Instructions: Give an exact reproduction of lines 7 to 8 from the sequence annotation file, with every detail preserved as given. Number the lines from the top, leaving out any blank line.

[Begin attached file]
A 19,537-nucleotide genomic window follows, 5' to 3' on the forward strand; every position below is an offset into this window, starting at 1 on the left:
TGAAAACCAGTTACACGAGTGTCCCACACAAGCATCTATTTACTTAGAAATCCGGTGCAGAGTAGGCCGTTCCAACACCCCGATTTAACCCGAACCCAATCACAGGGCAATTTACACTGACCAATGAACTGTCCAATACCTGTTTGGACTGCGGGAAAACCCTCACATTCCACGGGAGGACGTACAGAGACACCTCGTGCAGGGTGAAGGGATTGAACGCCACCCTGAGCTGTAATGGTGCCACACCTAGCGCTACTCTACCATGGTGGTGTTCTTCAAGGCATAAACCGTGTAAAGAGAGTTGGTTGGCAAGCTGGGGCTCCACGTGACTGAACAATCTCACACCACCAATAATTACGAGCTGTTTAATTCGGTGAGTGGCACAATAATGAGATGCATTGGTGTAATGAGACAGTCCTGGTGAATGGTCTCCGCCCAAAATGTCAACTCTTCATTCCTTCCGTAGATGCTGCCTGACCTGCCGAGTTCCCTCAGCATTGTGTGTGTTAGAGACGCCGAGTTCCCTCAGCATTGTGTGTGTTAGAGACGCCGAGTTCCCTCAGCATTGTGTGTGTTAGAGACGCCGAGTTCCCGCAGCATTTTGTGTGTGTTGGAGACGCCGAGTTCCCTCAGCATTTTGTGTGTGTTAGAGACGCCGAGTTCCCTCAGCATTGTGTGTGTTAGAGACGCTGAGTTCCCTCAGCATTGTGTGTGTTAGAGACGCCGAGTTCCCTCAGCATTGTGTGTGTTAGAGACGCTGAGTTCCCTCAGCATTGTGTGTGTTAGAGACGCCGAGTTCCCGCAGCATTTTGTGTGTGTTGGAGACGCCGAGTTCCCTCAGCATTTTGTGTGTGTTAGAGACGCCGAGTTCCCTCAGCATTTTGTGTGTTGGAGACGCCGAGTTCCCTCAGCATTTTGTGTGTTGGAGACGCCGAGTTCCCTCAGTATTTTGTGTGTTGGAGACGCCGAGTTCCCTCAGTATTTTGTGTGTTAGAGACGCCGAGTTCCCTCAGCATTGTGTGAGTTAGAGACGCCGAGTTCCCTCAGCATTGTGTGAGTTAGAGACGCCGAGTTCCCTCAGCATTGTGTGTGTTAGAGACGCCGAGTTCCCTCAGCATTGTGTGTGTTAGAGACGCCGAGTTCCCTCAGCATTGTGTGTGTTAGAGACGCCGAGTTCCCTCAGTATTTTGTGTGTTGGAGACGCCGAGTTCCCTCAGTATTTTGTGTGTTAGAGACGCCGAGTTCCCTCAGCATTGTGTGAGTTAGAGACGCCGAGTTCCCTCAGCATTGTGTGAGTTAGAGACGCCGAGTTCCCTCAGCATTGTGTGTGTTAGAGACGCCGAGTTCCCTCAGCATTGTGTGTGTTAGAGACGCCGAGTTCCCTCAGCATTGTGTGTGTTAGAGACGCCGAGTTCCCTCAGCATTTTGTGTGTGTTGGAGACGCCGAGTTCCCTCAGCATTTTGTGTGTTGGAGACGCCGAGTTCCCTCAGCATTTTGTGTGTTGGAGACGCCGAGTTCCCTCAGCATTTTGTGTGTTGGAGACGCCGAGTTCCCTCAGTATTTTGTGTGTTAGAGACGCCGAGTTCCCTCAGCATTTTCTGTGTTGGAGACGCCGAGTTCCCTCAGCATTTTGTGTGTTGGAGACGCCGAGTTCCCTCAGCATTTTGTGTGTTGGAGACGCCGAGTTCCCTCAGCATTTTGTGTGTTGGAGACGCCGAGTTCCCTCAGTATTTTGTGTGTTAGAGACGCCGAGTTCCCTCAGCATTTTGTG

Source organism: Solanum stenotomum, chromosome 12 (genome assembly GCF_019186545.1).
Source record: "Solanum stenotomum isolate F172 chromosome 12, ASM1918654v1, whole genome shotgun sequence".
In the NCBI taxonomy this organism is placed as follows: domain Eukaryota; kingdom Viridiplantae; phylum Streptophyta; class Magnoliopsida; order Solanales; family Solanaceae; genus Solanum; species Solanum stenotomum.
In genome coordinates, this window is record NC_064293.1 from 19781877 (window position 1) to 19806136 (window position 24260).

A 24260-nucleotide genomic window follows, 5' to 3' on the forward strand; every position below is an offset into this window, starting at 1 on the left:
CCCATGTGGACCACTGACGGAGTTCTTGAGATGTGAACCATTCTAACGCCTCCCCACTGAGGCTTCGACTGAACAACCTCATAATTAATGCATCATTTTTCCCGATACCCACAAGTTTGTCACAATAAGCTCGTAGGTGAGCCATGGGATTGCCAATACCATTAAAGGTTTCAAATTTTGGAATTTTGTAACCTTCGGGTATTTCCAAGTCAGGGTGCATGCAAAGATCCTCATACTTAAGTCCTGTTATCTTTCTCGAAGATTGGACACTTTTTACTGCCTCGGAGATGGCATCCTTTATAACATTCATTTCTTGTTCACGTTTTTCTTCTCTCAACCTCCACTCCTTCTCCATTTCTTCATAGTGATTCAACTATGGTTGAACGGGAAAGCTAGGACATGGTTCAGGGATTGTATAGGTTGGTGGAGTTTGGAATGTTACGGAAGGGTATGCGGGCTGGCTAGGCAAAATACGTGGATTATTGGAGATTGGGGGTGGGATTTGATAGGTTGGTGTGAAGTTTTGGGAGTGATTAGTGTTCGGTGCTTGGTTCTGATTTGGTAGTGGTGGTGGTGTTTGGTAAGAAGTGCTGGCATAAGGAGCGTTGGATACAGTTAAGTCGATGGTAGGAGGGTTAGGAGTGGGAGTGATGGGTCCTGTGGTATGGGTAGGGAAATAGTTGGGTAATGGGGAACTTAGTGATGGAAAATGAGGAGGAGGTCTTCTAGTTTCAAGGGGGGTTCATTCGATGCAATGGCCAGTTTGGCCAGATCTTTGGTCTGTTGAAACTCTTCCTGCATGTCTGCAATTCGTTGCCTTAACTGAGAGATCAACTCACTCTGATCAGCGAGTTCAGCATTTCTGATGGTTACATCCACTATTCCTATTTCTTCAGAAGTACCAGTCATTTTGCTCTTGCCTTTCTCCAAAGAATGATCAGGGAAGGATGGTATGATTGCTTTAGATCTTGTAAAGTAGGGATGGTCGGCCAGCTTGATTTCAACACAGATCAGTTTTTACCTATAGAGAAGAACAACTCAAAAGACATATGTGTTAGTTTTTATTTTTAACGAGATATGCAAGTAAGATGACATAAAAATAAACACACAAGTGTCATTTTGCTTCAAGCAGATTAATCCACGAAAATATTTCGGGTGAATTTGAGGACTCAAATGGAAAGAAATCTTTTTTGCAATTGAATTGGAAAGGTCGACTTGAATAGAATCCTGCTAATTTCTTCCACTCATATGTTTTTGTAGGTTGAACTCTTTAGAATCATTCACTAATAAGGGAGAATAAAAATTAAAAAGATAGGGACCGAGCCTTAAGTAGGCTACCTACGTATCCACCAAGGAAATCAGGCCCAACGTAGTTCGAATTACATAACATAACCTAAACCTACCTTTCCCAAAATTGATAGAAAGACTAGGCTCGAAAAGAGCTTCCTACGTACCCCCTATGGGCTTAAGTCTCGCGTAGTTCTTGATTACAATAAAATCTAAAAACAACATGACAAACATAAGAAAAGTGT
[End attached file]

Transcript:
A 24260-nucleotide genomic window follows, 5' to 3' on the forward strand; every position below is an offset into this window, starting at 1 on the left:
CCCATGTGGACCACTGACGGAGTTCTTGAGATGTGAACCATTCTAACGCCTCCCCACTGAGGCTTCGACTGAACAACCTCATAATTAATGCATCATTTTTCCCGATACCCACAAGTTTGTCACAATAAGCTCGTAGGTGAGCCATGGGATTGCCAATACCATTAAAGGTTTCAAATTTTGGAATTTTGTAACCTTCGGGTATTTCCAAGTCAGGGTGCATGCAAAGATCCTCATACTTAAGTCCTGTTATCTTTCTCGAAGATTGGACACTTTTTACTGCCTCGGAGATGGCATCCTTTATAACATTCATTTCTTGTTCACGTTTTTCTTCTCTCAACCTCCACTCCTTCTCCATTTCTTCATAGTGATTCAACTATGGTTGAACGGGAAAGCTAGGACATGGTTCAGGGATTGTATAGGTTGGTGGAGTTTGGAATGTTACGGAAGGGTATGCGGGCTGGCTAGGCAAAATACGTGGATTATTGGAGATTGGGGGTGGGATTTGATAGGTTGGTGTGAAGTTTTGGGAGTGATTAGTGTTCGGTGCTTGGTTCTGATTTGGTAGTGGTGGTGGTGTTTGGTAAGAAGTGCTGGCATAAGGAGCGTTGGATACAGTTAAGTCGATGGTAGGAGGGTTAGGAGTGGGAGTGATGGGTCCTGTGGTATGGGTAGGGAAATAGTTGGGTAATGGGGAACTTAGTGATGGAAAATGAGGAGGAGGTCTTCTAGTTTCAAGGGGGGTTCATTCGATGCAATGGCCAGTTTGGCCAGATCTTTGGTCTGTTGAAACTCTTCCTGCATGTCTGCAATTCGTTGCCTTAACTGAGAGATCAACTCACTCTGATCAGCGAGTTCAGCATTTCTGATGGTTACATCCACTATTCCTATTTCTTCAGAAGTACCAGTCATTTTGCTCTTGCCTTTCTCCAAAGAATGATCAGGGAAGGATGGTATGATTGCTTTAGATCTTGTAAAGTAGGGATGGTCGGCCAGCTTGATTTCAACACAGATCAGTTTTTACCTATAGAGAAGAACAACTCAAAAGACATATGTGTTAGTTTTTATTTTTAACGAGATATGCAAGTAAGATGACATAAAAATAAACACACAAGTGTCATTTTGCTTCAAGCAGATTAATCCACGAAAATATTTCGGGTGAATTTGAGGACTCAAATGGAAAGAAATCTTTTTTGCAATTGAATTGGAAAGGTCGACTTGAATAGAATCCTGCTAATTTCTTCCACTCATATGTTTTTGTAGGTTGAACTCTTTAGAATCATTCACTAATAAGGGAGAATAAAAATTAAAAAGATAGGGACCGAGCCTTAAGTAGGCTACCTACGTATCCACCAAGGAAATCAGGCCCAACGTAGTTCGAATTACATAACATAACCTAAACCTACCTTTCCCAAAATTGATAGAAAGACTAGGCTCGAAAAGAGCTTCCTACGTACCCCCTATGGGCTTAAGTCTCGCGTAGTTCTTGATTACAATAAAATCTAAAAACAACATGACAAACATAAGAAAAGTGT